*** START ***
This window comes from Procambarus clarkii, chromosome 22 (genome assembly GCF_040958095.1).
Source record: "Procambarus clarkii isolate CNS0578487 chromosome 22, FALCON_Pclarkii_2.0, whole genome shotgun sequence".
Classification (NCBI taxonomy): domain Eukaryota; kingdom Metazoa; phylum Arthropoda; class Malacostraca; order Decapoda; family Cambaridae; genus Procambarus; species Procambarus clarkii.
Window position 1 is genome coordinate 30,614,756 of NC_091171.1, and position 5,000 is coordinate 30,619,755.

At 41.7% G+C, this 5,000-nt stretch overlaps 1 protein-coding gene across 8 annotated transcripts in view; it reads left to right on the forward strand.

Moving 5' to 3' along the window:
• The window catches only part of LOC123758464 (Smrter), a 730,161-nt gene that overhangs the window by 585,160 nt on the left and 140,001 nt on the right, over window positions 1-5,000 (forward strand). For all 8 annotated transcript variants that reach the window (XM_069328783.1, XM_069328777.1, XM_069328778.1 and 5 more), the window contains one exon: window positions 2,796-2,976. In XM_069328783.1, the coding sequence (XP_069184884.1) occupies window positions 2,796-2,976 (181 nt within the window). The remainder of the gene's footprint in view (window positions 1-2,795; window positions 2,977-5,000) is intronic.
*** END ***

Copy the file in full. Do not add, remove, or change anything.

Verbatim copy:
This window comes from Procambarus clarkii, chromosome 22 (genome assembly GCF_040958095.1).
Source record: "Procambarus clarkii isolate CNS0578487 chromosome 22, FALCON_Pclarkii_2.0, whole genome shotgun sequence".
Classification (NCBI taxonomy): domain Eukaryota; kingdom Metazoa; phylum Arthropoda; class Malacostraca; order Decapoda; family Cambaridae; genus Procambarus; species Procambarus clarkii.
Window position 1 is genome coordinate 30,614,756 of NC_091171.1, and position 5,000 is coordinate 30,619,755.

At 41.7% G+C, this 5,000-nt stretch overlaps 1 protein-coding gene across 8 annotated transcripts in view; it reads left to right on the forward strand.

Moving 5' to 3' along the window:
• The window catches only part of LOC123758464 (Smrter), a 730,161-nt gene that overhangs the window by 585,160 nt on the left and 140,001 nt on the right, over window positions 1-5,000 (forward strand). For all 8 annotated transcript variants that reach the window (XM_069328783.1, XM_069328777.1, XM_069328778.1 and 5 more), the window contains one exon: window positions 2,796-2,976. In XM_069328783.1, the coding sequence (XP_069184884.1) occupies window positions 2,796-2,976 (181 nt within the window). The remainder of the gene's footprint in view (window positions 1-2,795; window positions 2,977-5,000) is intronic.